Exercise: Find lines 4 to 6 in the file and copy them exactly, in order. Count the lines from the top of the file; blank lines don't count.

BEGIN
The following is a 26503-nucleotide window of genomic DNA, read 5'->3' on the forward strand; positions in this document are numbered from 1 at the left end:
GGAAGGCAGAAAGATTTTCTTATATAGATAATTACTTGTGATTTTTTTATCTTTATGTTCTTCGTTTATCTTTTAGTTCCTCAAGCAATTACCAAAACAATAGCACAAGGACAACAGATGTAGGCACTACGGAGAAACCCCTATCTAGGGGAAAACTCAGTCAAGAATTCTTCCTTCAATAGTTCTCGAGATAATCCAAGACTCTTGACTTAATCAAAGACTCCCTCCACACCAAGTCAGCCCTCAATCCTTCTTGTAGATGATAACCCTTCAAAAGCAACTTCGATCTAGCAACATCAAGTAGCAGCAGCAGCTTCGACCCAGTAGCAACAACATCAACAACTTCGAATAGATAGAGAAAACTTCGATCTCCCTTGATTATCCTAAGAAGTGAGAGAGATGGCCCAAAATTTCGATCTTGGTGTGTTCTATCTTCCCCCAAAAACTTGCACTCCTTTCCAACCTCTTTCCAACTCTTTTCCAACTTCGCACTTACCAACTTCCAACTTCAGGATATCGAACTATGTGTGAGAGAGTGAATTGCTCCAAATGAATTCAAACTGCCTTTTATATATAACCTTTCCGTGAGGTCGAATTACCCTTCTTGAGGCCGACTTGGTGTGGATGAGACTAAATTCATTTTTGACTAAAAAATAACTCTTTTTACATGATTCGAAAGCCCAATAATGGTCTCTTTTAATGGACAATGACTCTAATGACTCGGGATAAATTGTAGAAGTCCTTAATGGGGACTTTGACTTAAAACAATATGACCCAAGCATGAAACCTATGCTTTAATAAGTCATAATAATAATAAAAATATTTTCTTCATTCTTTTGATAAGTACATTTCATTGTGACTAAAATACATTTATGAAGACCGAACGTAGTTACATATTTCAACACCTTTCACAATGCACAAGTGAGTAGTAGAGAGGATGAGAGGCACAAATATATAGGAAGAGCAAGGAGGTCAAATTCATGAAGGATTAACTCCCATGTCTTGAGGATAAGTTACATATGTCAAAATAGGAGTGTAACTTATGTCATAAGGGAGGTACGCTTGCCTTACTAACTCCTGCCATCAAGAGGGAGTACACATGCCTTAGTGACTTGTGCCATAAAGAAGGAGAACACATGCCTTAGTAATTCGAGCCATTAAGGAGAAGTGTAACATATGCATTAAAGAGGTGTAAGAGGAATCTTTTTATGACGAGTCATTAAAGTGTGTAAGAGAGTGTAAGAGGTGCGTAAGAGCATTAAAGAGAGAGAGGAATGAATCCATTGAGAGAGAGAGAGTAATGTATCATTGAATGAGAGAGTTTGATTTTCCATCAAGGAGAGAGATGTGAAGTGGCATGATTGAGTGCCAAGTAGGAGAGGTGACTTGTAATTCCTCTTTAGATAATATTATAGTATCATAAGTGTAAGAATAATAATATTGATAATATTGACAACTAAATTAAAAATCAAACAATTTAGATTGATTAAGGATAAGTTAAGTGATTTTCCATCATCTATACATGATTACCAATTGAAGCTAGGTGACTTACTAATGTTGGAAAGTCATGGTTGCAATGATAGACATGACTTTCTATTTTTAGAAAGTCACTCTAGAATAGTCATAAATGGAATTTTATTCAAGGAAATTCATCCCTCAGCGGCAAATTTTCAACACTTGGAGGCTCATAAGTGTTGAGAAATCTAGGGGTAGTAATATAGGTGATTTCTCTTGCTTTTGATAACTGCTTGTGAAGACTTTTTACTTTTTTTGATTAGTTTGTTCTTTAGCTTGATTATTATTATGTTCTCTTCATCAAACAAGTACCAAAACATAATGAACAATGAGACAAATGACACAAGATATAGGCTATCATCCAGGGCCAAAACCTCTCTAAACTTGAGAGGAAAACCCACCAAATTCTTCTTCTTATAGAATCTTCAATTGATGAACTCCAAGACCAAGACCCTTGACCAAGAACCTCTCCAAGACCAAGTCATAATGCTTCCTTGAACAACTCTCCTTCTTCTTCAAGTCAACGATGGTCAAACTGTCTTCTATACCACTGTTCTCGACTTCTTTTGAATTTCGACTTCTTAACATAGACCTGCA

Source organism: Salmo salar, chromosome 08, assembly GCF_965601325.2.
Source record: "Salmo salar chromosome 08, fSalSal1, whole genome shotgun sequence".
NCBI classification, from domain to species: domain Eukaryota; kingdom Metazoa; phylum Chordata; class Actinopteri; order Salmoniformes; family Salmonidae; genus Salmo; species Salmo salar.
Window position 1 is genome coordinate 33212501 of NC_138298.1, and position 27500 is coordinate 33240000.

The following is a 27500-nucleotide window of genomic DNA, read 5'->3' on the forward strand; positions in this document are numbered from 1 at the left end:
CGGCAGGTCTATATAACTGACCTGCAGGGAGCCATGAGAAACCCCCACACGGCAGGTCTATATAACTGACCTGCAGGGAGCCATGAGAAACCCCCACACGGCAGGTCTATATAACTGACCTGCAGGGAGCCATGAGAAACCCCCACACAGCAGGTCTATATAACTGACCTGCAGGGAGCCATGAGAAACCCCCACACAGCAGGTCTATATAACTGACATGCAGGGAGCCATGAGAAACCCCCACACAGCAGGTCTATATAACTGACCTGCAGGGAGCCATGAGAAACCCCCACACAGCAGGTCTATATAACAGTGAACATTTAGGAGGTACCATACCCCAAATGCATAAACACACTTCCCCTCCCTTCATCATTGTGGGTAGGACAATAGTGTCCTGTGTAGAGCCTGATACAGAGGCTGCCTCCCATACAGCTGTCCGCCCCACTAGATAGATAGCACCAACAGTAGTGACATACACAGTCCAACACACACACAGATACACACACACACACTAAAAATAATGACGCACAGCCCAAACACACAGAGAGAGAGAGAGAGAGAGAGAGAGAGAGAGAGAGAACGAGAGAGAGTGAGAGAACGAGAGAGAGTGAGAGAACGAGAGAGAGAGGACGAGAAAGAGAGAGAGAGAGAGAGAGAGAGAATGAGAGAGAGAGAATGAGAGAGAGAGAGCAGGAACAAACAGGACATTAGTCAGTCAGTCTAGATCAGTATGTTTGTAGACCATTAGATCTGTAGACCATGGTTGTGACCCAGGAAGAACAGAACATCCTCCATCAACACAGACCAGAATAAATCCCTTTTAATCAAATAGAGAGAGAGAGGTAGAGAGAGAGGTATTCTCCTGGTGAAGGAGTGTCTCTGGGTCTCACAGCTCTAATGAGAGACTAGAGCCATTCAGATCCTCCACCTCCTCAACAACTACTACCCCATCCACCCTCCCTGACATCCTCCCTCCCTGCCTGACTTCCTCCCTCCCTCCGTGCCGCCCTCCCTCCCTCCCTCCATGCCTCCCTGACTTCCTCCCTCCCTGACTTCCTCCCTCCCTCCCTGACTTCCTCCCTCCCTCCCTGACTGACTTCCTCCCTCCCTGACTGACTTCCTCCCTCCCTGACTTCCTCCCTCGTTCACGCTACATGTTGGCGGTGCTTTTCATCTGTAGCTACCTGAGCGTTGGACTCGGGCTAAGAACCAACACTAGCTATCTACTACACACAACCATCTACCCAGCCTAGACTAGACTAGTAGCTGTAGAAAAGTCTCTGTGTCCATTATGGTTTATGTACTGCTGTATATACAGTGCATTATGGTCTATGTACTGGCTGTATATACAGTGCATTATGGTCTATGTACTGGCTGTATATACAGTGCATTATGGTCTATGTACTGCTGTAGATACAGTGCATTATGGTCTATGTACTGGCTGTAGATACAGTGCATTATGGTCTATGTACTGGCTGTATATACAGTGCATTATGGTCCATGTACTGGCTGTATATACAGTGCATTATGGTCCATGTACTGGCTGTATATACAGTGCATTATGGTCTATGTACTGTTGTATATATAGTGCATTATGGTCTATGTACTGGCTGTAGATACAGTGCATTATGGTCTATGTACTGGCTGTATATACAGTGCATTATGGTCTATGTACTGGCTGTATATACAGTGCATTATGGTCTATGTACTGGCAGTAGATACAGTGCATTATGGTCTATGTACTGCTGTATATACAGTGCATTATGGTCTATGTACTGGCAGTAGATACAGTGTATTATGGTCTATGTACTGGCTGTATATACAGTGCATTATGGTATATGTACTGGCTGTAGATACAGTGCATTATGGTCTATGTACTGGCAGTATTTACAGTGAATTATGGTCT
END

Source record: "Salmo salar chromosome 08, fSalSal1, whole genome shotgun sequence".
NCBI classification, from domain to species: domain Eukaryota; kingdom Metazoa; phylum Chordata; class Actinopteri; order Salmoniformes; family Salmonidae; genus Salmo; species Salmo salar.
Window position 1 is genome coordinate 33212501 of NC_138298.1, and position 27500 is coordinate 33240000.